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Omaha daily bee. (Omaha [Neb.]) 187?-1922, June 14, 1909, Image 5

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14, 1900. o
Hotable Exercise Mtrk Close of the
School Year.
lKMraaee of ConmMOnfiiti aad
tkc Vaat Interest Cmlirtrrd
Local a ad Oeaeral
tlnnal Ktwi,
.) un Ik distinguished in the calendar of
education at the month of commencement!
and the end of the echool year. Through
out the land, In every Institution, from the
iiHt-itraduate university down through the
v.i.lous Intermediate colleges, high achoola
t ml common achoola, commencement exer
i;.!e mark the dor of work In each par
1 titular echool for the senior clas and the
illslrlhutlon of the prized "sheepskin" or
It I estimated that at least 1,000,000 stu
dent! close their terma of aohool life this
month and begin their apprenticeship' In
the practical workshop of the world. Ne
braska's quota of this million Is larger
than in any previous year, for the simple
l-tanon that the number of pupils In the
school haa been greater. Oraduates of
the several schools of the state university
numbered 306. ' the largest In Its history,
l'lie Peru Normal and Hellevue college
tui.ied a similar record, while the acad
emics and high schools throughout the
M.m In most Instances surpassed the
iit'Oi'ds of former years. The principal
local commt-ticemeuu yet to come are the
Umaha High school, which graduates a
class of 2b on next Friday evening, and
Crelghton unlvrliy on Thursday evening.
Commencements hate a deeper signifi
cance than a busy, hustling world takes the
lime to measure. Tney are the exhibits
of the finished product of the greatest
of American Industrie. The business can
not he measured by ordinary commercial
htandards. It rises above and beyond gain-
tui pursuits, and replenishes and refines
the currents of national lite, gives fresh
blood and vigor to Intelligent activities and
l.ulHare with aspiration of a higher clti
lenshlp. The conduct of this business costs
us much as H:!,OUO,000 a year. It takes
(-Ki,u.0,iiX a yeai to pay the teaohera and
;i...tfX,wiu to provide buildings each year.
To these vast sums should be added the
bust -of swpplifea fur 19,000.000 school Chil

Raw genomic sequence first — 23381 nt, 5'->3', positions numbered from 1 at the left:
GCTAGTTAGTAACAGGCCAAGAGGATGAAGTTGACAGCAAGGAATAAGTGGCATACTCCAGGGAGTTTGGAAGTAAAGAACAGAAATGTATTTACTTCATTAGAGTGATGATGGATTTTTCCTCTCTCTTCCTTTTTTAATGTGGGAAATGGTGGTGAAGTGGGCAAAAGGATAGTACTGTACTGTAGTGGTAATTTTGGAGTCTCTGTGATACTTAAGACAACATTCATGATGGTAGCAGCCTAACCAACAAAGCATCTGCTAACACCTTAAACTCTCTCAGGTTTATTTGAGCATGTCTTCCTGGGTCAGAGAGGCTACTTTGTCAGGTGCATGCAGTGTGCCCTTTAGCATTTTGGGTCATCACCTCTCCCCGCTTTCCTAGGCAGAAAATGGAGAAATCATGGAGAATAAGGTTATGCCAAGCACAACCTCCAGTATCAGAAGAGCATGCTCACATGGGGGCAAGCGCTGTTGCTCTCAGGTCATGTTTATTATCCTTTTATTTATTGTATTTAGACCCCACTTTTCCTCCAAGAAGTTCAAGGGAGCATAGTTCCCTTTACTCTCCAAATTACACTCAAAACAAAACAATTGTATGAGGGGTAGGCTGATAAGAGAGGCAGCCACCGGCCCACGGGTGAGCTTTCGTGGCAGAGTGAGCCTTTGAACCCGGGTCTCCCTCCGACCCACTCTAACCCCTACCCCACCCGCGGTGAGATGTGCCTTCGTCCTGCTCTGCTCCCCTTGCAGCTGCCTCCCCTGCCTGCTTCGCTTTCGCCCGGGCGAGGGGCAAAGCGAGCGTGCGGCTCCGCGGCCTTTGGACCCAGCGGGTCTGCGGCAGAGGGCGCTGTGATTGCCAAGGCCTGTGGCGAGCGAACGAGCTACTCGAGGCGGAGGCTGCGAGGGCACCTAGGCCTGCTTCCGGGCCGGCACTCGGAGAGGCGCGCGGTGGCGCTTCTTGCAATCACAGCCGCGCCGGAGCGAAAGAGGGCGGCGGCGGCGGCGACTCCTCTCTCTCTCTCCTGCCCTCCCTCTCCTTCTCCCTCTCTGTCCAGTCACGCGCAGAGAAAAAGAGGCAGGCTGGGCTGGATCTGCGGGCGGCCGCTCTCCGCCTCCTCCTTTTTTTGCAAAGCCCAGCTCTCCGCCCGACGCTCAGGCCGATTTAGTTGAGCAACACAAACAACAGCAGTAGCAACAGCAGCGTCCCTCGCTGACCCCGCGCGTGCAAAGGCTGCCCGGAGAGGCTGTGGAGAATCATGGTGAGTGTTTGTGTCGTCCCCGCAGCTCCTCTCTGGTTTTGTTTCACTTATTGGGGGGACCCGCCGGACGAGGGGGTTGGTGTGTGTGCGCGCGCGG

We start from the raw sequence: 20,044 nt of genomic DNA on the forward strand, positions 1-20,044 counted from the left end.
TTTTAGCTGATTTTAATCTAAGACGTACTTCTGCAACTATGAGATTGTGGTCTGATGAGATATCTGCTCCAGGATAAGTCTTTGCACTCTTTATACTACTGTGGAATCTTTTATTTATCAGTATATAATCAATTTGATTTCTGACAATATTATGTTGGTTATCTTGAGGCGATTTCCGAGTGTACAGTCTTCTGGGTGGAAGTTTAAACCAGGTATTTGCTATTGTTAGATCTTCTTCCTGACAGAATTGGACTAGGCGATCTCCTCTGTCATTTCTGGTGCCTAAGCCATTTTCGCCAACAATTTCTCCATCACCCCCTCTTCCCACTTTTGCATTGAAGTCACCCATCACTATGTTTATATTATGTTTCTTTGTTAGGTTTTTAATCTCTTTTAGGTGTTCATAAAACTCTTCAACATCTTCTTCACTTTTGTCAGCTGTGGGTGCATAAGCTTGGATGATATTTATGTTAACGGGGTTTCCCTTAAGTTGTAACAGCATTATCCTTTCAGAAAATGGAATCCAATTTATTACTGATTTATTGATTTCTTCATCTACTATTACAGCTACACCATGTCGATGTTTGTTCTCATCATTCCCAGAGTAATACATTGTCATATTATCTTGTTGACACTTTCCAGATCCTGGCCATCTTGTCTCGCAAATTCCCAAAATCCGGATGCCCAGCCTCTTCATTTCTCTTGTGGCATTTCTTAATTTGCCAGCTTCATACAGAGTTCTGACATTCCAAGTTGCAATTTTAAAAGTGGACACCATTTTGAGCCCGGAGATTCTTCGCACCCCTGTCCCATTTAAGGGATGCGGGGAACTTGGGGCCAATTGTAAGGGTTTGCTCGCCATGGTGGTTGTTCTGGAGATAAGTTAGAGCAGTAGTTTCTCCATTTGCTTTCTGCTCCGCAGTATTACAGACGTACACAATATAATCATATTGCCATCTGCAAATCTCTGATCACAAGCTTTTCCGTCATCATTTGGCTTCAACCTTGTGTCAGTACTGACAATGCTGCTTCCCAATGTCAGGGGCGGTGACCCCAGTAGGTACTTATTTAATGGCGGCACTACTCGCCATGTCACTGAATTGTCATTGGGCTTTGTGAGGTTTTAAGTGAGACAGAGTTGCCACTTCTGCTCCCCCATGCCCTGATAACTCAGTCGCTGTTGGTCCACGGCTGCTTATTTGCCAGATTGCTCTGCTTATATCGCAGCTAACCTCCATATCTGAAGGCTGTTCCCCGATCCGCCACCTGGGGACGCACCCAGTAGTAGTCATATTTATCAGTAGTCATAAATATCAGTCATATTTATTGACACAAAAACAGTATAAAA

dren. Economically and commercially the
magnitude of .the American school system
I., imposing as Its product Is Impres
.ve unu heartening.
Commencement Is too commonly thought
ui, not In Its literal meaning of the be
binniiifc of- a life of practical usefulness,
in ulihii the knowledge gained In school
I., applied to. worldly affairs, but as the
eim ut the "drudgery" of school work.
l.i aui.attd ho minded are booked for a
ail. i he world will show them thut edu
cation continues througn life, and the grad
u.u tho will not lourn as he moves alon.'
. iii be submerged by the crow d at tiu
loot of the ladder. "1 have by A. B ," said
juii.ii i,cii querlloneJ as to his eduua-
tio.i by a prospective employer.
l'. piitu ti.t. captain of industry, "we
in i.o.. prociiu to tcacii you tut rest of
jvu. u.j.iibrl.'
division In order to accommodate the
various ones. Nearly all of them are run
ning In from four to six divisions.
There Is a strong demand among the at
tendance for higher subjects: Latin, Ger
man, trigonometry, college aytebra, ad
vanced classes In history, literature, psy
chology, etc. Classes are organised for
fourth and fifth year German; also In
Virgil, Horace and Uvy. Several students
are working for higher degreea.
More than 200 students are taking their
meals at the normal dormitory. This taxes
the boarding capacity to Its utmost.
The student at the State Normal school
will have an opportunity during the pres
ent summer term to hear some of the
leading talent of the country. Such speak
ers as O. A. Gearhart, Gabriel MoGuire,
Colonel George W. Bain. Robert Parker
MJles, Father 'McCorry, Charles B. Lan
dTs, Frank Dixon. John B. Ratto, Phl
delah Rice and Billy Sunday will be at
the Kearney Chautauqua, and all stu
dent will find time to attend.
The normal students will hae a fine
tennis court this year. It will be located
Just west of the heating plant and from
the amount of paraphernalia the students
are bringing It will be used often
Vnlverr.Hr of Nebraska Will Benin
Its Vacation Work Today
The university summer school will begin